Emmys results show that HBO is still the television brand to beat

Best of the 2015 Emmy Awards
Best of the 2015 Emmy Awards

HBO picked up more statues at Sunday's Primetime Emmy Awards than every other television network and streaming service combined.

Comedy Central earned 4 awards. Amazon and ABC won 2. Netflix, NBC, CBS and AMC picked up 1 Emmy each.

HBO received 14, including both the outstanding comedy award for "Veep" and the outstanding drama award for "Game of Thrones."

Related: 'Thrones,' 'Veep,' 'Kittredge' big winners at Emmys

The results affirmed that HBO is still the television brand to beat, even as streaming sites create ever-stiffer competition.

"HBO Trounces Rivals," said Monday morning's Wall Street Journal. "A Victory Lap for HBO," said The New York Times.

While those headlines were being printed, HBO's stars were partying -- Emmy statues were piled atop the tables at the network's annual after-party in West Hollywood.

HBO is a very profitable part of Time Warner, which also owns CNN.

The network comes out on top every year, partly because it has such a wide variety of programming to submit, from miniseries to talk shows to dramas. But this year it was especially dominant.

Entertainment Weekly's editor in chief Henry Goldblatt observed that "the last time the same network won best comedy and best drama at Emmys was NBC in 2002," when "The West Wing" and "Friends" both won.

"Veep" beat out ABC's "Modern Family," the winner of the best comedy Emmy for the past five years.

Julia Louis-Dreyfus, who plays the show's vice president, won her fourth straight lead actress award.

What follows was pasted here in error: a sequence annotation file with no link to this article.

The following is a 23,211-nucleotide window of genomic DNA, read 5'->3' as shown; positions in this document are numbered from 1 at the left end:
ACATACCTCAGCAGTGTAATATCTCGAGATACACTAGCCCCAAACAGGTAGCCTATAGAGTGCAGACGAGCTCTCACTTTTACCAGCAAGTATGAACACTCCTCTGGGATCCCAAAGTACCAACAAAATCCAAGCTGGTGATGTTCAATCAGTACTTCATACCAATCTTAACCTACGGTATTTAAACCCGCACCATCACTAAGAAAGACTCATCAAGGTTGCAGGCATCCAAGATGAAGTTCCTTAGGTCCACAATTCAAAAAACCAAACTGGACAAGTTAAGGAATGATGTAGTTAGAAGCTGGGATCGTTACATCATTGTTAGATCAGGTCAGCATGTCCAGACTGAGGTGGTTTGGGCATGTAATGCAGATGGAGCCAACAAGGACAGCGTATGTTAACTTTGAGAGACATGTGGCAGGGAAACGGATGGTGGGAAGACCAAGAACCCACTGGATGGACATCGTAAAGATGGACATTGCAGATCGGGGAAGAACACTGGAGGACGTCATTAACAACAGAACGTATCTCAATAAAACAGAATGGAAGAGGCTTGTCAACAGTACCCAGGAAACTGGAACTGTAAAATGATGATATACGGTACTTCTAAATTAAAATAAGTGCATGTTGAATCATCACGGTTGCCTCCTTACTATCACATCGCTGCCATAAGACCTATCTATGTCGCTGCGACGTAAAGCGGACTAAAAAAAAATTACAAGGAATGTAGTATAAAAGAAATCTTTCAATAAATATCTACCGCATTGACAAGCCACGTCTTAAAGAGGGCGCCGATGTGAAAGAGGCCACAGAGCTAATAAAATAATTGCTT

And "Game of Thrones" bested Netflix's "House of Cards" and "Orange is the New Black," among other dramas.

"The Television Academy announced new rules this year that allows all 15,000 academy members, not just smaller groups, to vote for awards -- a change some observers believe benefited shows with large fan bases, such as 'Game of Thrones,'" CNN's Brandon Griggs noted.

Dozens of other awards were handed out at the Creative Arts Emmys earlier this month. Counting the wins at both ceremonies, "Game of Thrones" received 12 Emmys, setting a new record for the most wins for any show in any single year.

The acclaimed miniseries "Olive Kitteridge" picked up 8 awards.

Counting both the Creative Arts and Primetime wins, HBO added 43 Emmys to its collective mantle this year, compared with Amazon's 5 and Netflix's 4.

Showtime, the HBO underdog on cable, picked up just 1 Emmy this year, for "Shameless."

What all four brands have in common is an online subscription growth strategy.

Sunday night's prime time awards telecast -- on the Fox broadcast network -- included what felt like a free ad for HBO's online service, HBO Now.

Host Andy Samberg flashed his HBO Now account information on the screen and said "You're welcome."

Users quickly discovered that the username and password actually worked, at least for a few minutes, until too many people tried to log in at the same time.

HBO used the moment to encourage people to sign up for a 30-day free trial.

Television reporter Bill Carter, a CNN contributor, tweeted after the show that "nobody manages Emmy voting like HBO," with well-orchestrated marketing campaigns aimed at voters each year.

The network's many wins over Netflix partly reflect HBO's "skill in getting out its vote, but clearly voters like HBO shows more," Carter wrote.

For HBO, each polished Emmys statue helps to further burnish the network's brand.

"In an environment where there is a lot of clutter, brands become very, very important, and there is no brand that speaks to quality more than HBO does," HBO CEO Richard Plepler told CNNMoney in a recent interview.

He asserted that the perception of high quality enables HBO to charge more for its online subscription service, $15 per month, than Netflix or other competitors.

"Whether it's sports, whether it's documentaries, whether it's an original movie, whether it's a show like 'Vice' or John Oliver or Bill Maher, they know HBO stands for quality," he said.

HBO CEO: Streaming isn't cannibalizing core business
HBO CEO: Streaming isn't cannibalizing core business


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